A floating production storage and offloading (FPSO) vessel handling crude oil was scheduled to undergo an infrastructure reconfiguration from a turret mooring system to a spread mooring system. The proposed offloading system for this configuration was comprised of a catenary anchor leg mooring (CALM) buoy tied back to the FPSO through 20” twin looped oil offloading lines (OOLs).
The production fluid handled by the FPSO was predicted to contain large quantities of wax, with wax deposition likely, meaning that regular cleaning (dewaxing) of the OOLs was a requirement from a throughput perspective. Due to limited deck space on the FPSO, the operator proposed that pigging valves be installed to launch and receive cleaning tools in place of conventional launching and receiving facilities. ROSEN was asked to review a number of design options at the front end engineering design (FEED) stage to optimize cleaning effectiveness while minimizing operational risk. In addition to cleaning the OOLs, a primary concern surrounded the receiving and handling of the large volumes of wax and other debris through the pigging valves and transporting them back into the FPSO storage tanks.
ROSEN’s integrity specialists determined that an initial progressive cleaning solution was required in order to mitigate risk by limiting wax volumes until the wax deposits and associated debris could be more accurately quantified. In parallel to this, ROSEN identified a number of key areas for improvement, including:
- Internal bore transitions to increase pigging efficiency and mitigate stuck pig scenario
- Bypass lines to control the speed of the pig at launch and receive to prevent damage, reduce tool wear and increase cleaning efficiency
- Flushing configuration to enable blockage prevention in the event of wax buildup around the pigging valves and in the return line
- Pig tracking
High-level key performance indicators (KPIs) were also developed to enable optimization of the cleaning campaign. The monitoring of the actual vs. planned pigging frequency, along with observing the condition of the pigging returns, helped to provide a sufficient understanding of the system for the determination and optimization of subsequent pigging programs. These improvements would maximize the efficiency of the cleaning and minimize risk during the cleaning operations — resulting in less impact on operations and minimized associated costs.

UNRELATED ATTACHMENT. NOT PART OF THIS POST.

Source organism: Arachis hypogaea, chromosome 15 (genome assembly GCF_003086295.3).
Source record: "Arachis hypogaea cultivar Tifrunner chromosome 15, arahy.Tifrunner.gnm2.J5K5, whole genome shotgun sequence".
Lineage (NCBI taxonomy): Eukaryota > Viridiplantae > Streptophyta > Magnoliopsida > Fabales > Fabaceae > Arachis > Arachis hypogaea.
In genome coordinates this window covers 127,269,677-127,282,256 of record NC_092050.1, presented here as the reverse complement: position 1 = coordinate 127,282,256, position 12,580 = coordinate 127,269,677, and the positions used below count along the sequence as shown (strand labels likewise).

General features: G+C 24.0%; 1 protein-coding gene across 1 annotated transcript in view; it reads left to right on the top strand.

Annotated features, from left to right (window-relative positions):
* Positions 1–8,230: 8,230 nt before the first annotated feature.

By approaching ROSEN, the customer gained access to over 300 years of combined industry experience, incorporating world-renowned experts in pipeline integrity management, inline inspection, and cleaning tool design, manufacture and operation. During this project, ROSEN worked closely with the client to fully understand the operational and business drivers for the offloading system and its piggability.
The project aimed to determine the feasibility, based on the proposed design, of effectively cleaning the pipeline for the purpose of bore management, and to ensure that the maximum offloading flowrate could be maintained. This project was carried out during FEED, prior to detailed design, in order to identify limitations and system constraints that introduce risks that would compromise the ability to clean the offloading lines.
Benefits of the study include:
- Independent design review
- Identification of areas of risk in the design
- Identification of design improvements
- Provision of key recommendations
- Assurance that offloading flow rates can be effectively maintained
This allowed for the identification of key improvements to the OOL system design early on in the process, ultimately reducing operational costs and risk for the customer. ROSEN’s capability to launch and receive single body inline inspection tools through pigging valves assured that further inspection could be completed, should it be required, therefore enabling future assessments of the pipeline condition.